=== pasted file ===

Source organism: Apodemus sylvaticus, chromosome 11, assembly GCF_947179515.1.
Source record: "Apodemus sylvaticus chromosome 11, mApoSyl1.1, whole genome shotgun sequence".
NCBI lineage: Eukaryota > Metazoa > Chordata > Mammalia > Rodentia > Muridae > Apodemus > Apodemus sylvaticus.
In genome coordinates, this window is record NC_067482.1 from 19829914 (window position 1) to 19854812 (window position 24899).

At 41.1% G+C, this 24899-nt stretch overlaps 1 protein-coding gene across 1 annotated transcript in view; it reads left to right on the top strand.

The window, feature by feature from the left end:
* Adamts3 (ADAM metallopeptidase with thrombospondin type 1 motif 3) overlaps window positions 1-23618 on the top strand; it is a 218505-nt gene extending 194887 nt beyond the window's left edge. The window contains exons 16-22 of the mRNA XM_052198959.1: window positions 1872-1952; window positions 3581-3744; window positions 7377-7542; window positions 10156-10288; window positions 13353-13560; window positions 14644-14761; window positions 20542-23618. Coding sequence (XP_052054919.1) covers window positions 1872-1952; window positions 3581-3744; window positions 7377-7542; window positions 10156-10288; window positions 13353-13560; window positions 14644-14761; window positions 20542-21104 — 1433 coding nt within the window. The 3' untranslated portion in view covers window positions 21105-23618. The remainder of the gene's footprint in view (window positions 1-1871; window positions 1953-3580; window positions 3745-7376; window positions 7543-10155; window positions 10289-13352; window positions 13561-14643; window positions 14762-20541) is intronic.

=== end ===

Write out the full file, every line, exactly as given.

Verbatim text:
Source organism: Apodemus sylvaticus, chromosome 11, assembly GCF_947179515.1.
Source record: "Apodemus sylvaticus chromosome 11, mApoSyl1.1, whole genome shotgun sequence".
NCBI lineage: Eukaryota > Metazoa > Chordata > Mammalia > Rodentia > Muridae > Apodemus > Apodemus sylvaticus.
In genome coordinates, this window is record NC_067482.1 from 19829914 (window position 1) to 19854812 (window position 24899).

At 41.1% G+C, this 24899-nt stretch overlaps 1 protein-coding gene across 1 annotated transcript in view; it reads left to right on the top strand.

The window, feature by feature from the left end:
* Adamts3 (ADAM metallopeptidase with thrombospondin type 1 motif 3) overlaps window positions 1-23618 on the top strand; it is a 218505-nt gene extending 194887 nt beyond the window's left edge. The window contains exons 16-22 of the mRNA XM_052198959.1: window positions 1872-1952; window positions 3581-3744; window positions 7377-7542; window positions 10156-10288; window positions 13353-13560; window positions 14644-14761; window positions 20542-23618. Coding sequence (XP_052054919.1) covers window positions 1872-1952; window positions 3581-3744; window positions 7377-7542; window positions 10156-10288; window positions 13353-13560; window positions 14644-14761; window positions 20542-21104 — 1433 coding nt within the window. The 3' untranslated portion in view covers window positions 21105-23618. The remainder of the gene's footprint in view (window positions 1-1871; window positions 1953-3580; window positions 3745-7376; window positions 7543-10155; window positions 10289-13352; window positions 13561-14643; window positions 14762-20541) is intronic.